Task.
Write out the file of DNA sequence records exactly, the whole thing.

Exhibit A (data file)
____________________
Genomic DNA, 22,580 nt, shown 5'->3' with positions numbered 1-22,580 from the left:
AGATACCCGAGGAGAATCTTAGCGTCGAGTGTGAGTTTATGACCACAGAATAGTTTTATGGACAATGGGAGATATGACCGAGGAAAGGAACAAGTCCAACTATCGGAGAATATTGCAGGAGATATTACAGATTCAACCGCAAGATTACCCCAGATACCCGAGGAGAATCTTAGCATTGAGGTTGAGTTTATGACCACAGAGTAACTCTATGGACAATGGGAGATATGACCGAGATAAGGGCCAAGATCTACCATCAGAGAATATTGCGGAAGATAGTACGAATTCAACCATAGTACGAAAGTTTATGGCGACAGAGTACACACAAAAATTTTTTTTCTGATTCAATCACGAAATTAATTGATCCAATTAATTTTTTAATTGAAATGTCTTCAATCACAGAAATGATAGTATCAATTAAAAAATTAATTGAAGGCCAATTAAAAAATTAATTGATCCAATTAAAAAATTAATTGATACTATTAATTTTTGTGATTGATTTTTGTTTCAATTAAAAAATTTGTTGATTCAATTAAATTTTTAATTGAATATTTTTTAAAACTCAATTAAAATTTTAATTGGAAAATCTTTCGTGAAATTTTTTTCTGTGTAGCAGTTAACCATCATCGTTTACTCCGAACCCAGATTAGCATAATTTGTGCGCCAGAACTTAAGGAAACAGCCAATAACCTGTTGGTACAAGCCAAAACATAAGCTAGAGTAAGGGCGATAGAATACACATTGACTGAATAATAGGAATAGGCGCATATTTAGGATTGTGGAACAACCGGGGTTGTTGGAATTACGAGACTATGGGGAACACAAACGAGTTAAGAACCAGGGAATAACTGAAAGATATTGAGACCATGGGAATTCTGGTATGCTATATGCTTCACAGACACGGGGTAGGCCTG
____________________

Genomic DNA, 22,580 nt, shown 5'->3' with positions numbered 1-22,580 from the left:
AGATACCCGAGGAGAATCTTAGCGTCGAGTGTGAGTTTATGACCACAGAATAGTTTTATGGACAATGGGAGATATGACCGAGGAAAGGAACAAGTCCAACTATCGGAGAATATTGCAGGAGATATTACAGATTCAACCGCAAGATTACCCCAGATACCCGAGGAGAATCTTAGCATTGAGGTTGAGTTTATGACCACAGAGTAACTCTATGGACAATGGGAGATATGACCGAGATAAGGGCCAAGATCTACCATCAGAGAATATTGCGGAAGATAGTACGAATTCAACCATAGTACGAAAGTTTATGGCGACAGAGTACACACAAAAATTTTTTTTCTGATTCAATCACGAAATTAATTGATCCAATTAATTTTTTAATTGAAATGTCTTCAATCACAGAAATGATAGTATCAATTAAAAAATTAATTGAAGGCCAATTAAAAAATTAATTGATCCAATTAAAAAATTAATTGATACTATTAATTTTTGTGATTGATTTTTGTTTCAATTAAAAAATTTGTTGATTCAATTAAATTTTTAATTGAATATTTTTTAAAACTCAATTAAAATTTTAATTGGAAAATCTTTCGTGAAATTTTTTTCTGTGTAGCAGTTAACCATCATCGTTTACTCCGAACCCAGATTAGCATAATTTGTGCGCCAGAACTTAAGGAAACAGCCAATAACCTGTTGGTACAAGCCAAAACATAAGCTAGAGTAAGGGCGATAGAATACACATTGACTGAATAATAGGAATAGGCGCATATTTAGGATTGTGGAACAACCGGGGTTGTTGGAATTACGAGACTATGGGGAACACAAACGAGTTAAGAACCAGGGAATAACTGAAAGATATTGAGACCATGGGAATTCTGGTATGCTATATGCTTCACAGACACGGGGTAGGCCTG